I can’t remember the last time my wife and I went out of town for the High Holidays, but we took Yom Kippur on the road this year.

It’s something I did 25 years earlier when my brother was a freshman at Brown and I was a few months into my first job in northern New Jersey — driving several hours with a meal to ensure he was fortified for the fast and we both had familiar faces to attend services with. Now with my wife doing all the hard prep work, repeating the feat for my freshman son at the University of Alabama in Huntsville seemed like a good way to ensure he ended the Days of Awe the right way.

Fortunately, unlike that trip to Providence, R.I., in 1991, going to Huntsville didn’t mean worshipping among strangers, thanks to the warm, welcoming community of Congregation Etz Chayim.

My home congregation, Temple Kol Emeth, always does a good job with meaningful Yom Kippur services, but some of the spirituality is lost when you’re packed in with 1,000 or so people, far from the bimah, feeling pressed by the clock because a second shift of the morning service is coming in the early afternoon.

Etz Chayim might need more than a decade of Kol Nidre services to total 1,000 attendees, so it’s a much more intimate experience. The three Jacobs visitors had never set foot inside the small shul before 6 p.m. Tuesday, Oct. 12, yet, like everyone else who attended services, we made multiple appearances on the bimah for honors the next 25 hours.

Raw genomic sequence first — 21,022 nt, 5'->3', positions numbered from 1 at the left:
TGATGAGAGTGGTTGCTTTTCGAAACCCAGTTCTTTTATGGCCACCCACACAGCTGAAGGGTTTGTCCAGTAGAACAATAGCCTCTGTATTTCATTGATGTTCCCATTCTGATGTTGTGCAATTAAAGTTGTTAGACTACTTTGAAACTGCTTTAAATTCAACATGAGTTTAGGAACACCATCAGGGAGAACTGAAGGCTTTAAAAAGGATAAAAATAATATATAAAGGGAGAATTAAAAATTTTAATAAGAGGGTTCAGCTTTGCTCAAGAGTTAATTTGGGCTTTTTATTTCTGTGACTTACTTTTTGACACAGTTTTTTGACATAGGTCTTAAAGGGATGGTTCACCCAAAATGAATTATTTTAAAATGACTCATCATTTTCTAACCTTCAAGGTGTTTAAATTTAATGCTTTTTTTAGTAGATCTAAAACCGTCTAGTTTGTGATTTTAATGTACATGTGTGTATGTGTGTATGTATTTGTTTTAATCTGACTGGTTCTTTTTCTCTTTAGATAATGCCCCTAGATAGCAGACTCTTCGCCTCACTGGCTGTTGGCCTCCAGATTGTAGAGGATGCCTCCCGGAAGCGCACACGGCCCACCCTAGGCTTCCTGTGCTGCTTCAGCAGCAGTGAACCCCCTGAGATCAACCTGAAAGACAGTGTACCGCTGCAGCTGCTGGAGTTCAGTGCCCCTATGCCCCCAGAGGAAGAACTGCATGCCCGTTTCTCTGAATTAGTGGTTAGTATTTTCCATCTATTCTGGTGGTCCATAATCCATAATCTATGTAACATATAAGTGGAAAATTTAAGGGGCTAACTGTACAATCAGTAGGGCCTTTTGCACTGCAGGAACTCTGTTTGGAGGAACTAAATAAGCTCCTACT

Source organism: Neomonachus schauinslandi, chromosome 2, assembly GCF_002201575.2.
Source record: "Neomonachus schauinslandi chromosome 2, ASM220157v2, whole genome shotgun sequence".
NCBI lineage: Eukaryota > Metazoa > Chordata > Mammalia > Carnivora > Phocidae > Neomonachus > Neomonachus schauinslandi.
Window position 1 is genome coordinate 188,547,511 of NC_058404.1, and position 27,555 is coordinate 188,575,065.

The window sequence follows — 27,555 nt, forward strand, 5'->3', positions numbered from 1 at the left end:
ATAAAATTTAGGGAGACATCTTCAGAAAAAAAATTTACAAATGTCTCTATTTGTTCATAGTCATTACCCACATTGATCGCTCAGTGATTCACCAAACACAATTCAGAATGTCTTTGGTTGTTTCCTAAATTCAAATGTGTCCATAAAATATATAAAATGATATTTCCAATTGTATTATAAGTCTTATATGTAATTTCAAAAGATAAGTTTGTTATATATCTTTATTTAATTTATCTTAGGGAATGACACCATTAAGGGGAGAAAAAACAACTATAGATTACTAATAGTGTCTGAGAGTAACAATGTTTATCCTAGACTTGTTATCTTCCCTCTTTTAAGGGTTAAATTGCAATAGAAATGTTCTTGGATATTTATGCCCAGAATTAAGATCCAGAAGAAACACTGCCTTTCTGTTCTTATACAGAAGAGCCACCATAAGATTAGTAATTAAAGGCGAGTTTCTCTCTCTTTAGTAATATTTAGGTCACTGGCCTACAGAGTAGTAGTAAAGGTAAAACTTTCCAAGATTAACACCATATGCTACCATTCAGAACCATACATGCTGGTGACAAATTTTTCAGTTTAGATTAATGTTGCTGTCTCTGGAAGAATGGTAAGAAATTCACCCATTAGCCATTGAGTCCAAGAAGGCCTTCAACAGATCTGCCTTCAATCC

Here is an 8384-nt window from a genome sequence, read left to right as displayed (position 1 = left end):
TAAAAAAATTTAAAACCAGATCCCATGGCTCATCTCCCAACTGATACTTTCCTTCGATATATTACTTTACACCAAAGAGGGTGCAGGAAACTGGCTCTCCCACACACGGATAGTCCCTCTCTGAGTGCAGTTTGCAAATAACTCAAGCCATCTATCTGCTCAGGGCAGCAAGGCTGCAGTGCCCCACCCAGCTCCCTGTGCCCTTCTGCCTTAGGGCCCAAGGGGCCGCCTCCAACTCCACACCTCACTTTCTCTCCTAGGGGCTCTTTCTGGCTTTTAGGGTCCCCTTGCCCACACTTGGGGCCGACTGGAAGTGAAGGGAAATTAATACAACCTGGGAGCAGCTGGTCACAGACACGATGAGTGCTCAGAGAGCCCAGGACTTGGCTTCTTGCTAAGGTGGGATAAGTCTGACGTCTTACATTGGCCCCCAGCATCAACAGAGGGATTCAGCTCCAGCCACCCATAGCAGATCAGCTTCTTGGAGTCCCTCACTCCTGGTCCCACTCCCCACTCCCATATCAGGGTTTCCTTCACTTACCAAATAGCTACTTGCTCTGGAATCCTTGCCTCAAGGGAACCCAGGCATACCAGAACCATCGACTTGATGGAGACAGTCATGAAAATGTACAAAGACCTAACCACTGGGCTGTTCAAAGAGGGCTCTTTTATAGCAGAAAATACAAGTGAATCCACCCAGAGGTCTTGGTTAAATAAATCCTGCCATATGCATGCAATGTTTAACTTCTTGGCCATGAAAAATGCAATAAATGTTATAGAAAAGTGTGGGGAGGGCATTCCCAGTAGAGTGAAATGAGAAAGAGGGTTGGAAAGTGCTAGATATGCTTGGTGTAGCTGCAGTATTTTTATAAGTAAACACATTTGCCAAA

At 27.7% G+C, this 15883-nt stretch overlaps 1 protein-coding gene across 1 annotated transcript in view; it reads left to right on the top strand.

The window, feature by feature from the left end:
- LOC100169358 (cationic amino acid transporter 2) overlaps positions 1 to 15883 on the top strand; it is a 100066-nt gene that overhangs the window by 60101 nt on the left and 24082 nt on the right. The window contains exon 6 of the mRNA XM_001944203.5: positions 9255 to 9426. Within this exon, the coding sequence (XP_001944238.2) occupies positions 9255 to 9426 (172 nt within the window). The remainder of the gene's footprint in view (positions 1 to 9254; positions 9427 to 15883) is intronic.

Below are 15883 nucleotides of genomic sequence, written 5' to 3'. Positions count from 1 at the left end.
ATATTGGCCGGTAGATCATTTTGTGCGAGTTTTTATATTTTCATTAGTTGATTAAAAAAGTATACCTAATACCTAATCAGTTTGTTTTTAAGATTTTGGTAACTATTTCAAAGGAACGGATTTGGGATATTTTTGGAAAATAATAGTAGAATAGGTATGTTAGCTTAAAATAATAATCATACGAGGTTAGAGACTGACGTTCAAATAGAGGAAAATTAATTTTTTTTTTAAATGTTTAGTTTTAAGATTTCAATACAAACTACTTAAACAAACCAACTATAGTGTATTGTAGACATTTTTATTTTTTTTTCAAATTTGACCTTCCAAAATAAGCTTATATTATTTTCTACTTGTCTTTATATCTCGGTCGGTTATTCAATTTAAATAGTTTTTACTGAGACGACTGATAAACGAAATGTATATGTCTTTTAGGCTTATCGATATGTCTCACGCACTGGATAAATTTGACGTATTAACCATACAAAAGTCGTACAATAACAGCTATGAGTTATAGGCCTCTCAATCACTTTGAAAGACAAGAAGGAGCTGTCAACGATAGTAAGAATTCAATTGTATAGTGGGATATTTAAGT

We didn’t choose that particular synagogue by chance. It’s not close to the UAH campus, and it’s Conservative, which matches my upbringing but is a bit jarring for my Reform-raised son. But one of our AJT contributors, Scribbler on the Roof Ted Roberts, and his wife, Shirley, are longtime members and invited us.

Just as important, an Atlanta resident, Rabbi Stephen Listfield, serves as the guest rabbi for the Holy Holidays and returns to Huntsville for about one Shabbat a month. He reiterated the Robertses’ invitation and noted our presence several times during services, and congregants responded by greeting us and encouraging Caleb to return any time.

Yom Kippur can be grueling. You’re hungry, thirsty and caffeine-deprived while remembering lost friends and family and going about the serious business of earning forgiveness from G-d and from fellow humans.

But as Rabbi Listfield and Etz Chayim members pointed out during a discussion of Unetanah Tokef — the prayer about Yom Kippur being the day of judgment for the coming year and about penitence, prayer and good deeds being methods of annulling the severity of G-d’s decree — it also is a day of great joy.

By the time we hear the great shofar blast that marks the Yom Kippur’s end, we have a clean slate for the rest of the year. We have reconnected with G-d, renewed our covenant and recharged our spiritual batteries. And we’ve done it all as a community, supporting and embracing one another.

That sense of community was the key to our joyful Yom Kippur. The members of the Huntsville congregation were so happy to spend time together, and Rabbi Listfield and the lay leaders kept the atmosphere so relaxed and informal. It was impossible not to smile and feel at home throughout the day, making for an easy fast.

Thank you to Etz Chayim and Rabbi Listfield for helping the Jacobs family truly celebrate the start of 5777.